Rod
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Old 08-29-2012, 03:09 AM   #1070
PSYCHO II
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Quote:
Originally Posted by DAKEZ View Post
Tell me, what is it like being such an idiot?

Telling people it is safer to learn to ride on road is far more malicious than anything I have ever done spanky. The fact that you believe your misguided bullshit is beyond understanding.

You are a fool of the first order incapable of giving sage advice to a corpse.

This is where we disagree.... I believe he is quite capable of giving advice to a corpse... That is one corpse to another...
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Old 08-29-2012, 03:33 AM   #1071
Guy Jinbaiquerre
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Quote:
Originally Posted by slide View Post
It's one thing for a kid who is 12 to learn on dirt (good). It's another for an adult (bad).
Jeebus, there's a difference between "adult" and "elderly".

I'm pushing 40 and just got into riding dirt this year. Have fallen off my share of times (albeit not at high speeds) and miraculously my body hasn't fallen apart or broken yet. I say dirt is softer than pavement; YMMV.
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Old 08-29-2012, 03:37 AM   #1072
PSYCHO II
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Quote:
Originally Posted by Guy Jinbaiquerre View Post
Jeebus, there's a difference between "adult" and "elderly".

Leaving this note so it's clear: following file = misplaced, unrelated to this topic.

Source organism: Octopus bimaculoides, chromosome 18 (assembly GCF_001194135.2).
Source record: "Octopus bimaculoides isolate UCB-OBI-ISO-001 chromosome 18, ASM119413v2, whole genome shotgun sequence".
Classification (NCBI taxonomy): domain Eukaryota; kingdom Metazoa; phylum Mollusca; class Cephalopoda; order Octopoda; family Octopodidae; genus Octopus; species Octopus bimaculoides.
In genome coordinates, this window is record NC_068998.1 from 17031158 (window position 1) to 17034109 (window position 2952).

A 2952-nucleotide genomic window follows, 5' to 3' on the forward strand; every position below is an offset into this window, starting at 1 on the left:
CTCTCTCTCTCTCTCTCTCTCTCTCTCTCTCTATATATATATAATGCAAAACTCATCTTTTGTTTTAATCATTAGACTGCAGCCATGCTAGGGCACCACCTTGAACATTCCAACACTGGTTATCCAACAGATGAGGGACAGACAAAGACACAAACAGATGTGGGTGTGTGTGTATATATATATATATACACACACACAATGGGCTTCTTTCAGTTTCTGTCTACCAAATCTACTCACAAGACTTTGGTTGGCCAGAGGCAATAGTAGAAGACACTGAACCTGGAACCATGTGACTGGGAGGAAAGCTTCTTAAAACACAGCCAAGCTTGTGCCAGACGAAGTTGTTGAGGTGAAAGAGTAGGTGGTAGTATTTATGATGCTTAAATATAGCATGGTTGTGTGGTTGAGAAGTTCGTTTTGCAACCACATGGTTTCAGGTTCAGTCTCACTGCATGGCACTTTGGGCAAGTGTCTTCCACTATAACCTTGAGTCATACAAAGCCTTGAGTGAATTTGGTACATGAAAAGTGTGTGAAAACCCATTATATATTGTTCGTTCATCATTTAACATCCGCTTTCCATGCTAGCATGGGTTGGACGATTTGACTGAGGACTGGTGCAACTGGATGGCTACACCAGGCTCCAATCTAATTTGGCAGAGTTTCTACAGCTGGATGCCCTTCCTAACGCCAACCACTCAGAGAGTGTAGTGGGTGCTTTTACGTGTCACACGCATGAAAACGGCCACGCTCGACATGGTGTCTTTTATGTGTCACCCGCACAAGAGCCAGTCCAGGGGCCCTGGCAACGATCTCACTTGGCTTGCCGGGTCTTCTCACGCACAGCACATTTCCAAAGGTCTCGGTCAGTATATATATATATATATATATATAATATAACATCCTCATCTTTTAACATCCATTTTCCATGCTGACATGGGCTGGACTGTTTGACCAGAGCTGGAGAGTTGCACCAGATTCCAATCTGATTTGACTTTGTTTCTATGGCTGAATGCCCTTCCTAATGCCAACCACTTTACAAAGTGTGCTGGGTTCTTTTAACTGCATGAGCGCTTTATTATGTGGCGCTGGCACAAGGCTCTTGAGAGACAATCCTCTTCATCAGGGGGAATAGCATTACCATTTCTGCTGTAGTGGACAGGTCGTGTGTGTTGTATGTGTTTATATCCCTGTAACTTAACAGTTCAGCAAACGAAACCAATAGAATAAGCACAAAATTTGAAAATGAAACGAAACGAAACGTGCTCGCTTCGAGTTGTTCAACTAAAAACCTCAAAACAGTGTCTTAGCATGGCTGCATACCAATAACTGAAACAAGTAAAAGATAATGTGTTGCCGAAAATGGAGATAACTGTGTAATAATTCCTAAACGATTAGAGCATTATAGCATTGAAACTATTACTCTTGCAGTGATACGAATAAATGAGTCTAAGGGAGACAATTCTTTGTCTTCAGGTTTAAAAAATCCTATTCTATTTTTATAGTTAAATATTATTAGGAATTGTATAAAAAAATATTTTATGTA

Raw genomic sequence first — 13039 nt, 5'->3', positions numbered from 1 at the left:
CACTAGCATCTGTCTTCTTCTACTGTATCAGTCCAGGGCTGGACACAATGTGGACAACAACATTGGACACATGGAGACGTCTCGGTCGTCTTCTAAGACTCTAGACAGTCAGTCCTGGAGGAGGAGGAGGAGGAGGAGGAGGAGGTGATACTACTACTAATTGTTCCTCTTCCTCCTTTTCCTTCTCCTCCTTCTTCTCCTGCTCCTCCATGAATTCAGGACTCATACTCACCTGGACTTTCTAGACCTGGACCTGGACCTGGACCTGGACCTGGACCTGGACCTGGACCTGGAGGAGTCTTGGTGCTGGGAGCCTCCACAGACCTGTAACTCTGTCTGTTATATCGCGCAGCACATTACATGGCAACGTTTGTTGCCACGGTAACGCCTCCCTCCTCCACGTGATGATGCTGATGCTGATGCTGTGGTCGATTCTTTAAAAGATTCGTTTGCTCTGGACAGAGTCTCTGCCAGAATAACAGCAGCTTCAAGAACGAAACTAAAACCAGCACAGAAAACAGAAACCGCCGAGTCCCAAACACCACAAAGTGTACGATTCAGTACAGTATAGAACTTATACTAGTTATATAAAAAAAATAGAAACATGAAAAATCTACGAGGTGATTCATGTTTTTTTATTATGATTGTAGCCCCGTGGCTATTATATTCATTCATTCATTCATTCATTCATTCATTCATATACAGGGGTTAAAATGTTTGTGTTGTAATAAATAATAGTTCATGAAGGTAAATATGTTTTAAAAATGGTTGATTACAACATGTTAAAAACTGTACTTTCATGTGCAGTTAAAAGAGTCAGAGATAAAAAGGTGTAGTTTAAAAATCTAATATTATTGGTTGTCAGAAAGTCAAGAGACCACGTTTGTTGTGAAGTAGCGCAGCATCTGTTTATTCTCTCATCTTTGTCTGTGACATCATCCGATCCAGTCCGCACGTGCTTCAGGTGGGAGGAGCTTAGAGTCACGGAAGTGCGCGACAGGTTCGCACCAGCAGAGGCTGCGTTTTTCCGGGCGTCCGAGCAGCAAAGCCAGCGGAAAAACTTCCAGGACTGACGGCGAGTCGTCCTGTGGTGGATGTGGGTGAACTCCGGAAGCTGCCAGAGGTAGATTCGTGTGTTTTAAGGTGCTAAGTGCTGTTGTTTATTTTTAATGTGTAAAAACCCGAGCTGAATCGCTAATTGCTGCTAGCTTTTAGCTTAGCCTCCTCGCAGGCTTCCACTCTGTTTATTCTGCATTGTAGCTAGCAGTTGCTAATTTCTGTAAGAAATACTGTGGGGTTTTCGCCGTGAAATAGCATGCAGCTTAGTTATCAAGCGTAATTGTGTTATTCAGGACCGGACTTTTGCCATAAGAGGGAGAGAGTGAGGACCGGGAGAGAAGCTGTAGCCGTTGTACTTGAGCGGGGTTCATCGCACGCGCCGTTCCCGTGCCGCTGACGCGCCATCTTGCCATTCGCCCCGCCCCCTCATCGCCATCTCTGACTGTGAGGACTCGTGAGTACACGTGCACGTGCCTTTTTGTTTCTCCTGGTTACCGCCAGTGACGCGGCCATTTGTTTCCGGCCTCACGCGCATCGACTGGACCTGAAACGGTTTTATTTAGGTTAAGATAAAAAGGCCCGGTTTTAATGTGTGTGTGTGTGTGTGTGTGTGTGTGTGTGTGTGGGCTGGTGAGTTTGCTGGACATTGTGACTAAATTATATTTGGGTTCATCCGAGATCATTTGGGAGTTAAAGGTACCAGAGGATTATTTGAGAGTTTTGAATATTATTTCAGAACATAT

I'm pushing 40 and just got into riding dirt this year. Have fallen off my share of times (albeit not at high speeds) and miraculously my body hasn't fallen apart or broken yet. I say dirt is softer than pavement; YMMV.
Spot on.... "stupid is as stupid does"..... let the games begin........................
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Old 08-29-2012, 03:44 AM   #1073
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Some mod should peel off all of this "you can only learn to ride well on dirt/no, you can't" bullshit and drop it in HE. It gets old fast.
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Old 08-29-2012, 06:52 AM   #1074
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Yep time for some mods to shut that crap down .
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Old 09-03-2012, 06:35 PM   #1075
Ahboon
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Avoiding undesirable cross-road meetings

Quote:
Originally Posted by MotoMusicMark View Post
I'm doing some research on what would be more helpful to know at a person’s start in motorcycling versus learning it over years in the "school of hard knocks".

Things like..."Don't transport a bike on the centerstand. It might break the frame". or "Standing up on the pegs or at least putting more pressure on them makes the bike less top heavy and better to control at low speed".

Could you help my research by answering the following question...”What did you wish someone told you about motorcycling when you first started out?”

Thanks. Mark Tillack
Brinkhaven, OH(USA)
Hello Fellow Riders:
I am new to this Forum but not to motorcycling. (71 Years of age and 53 years of motorcycling).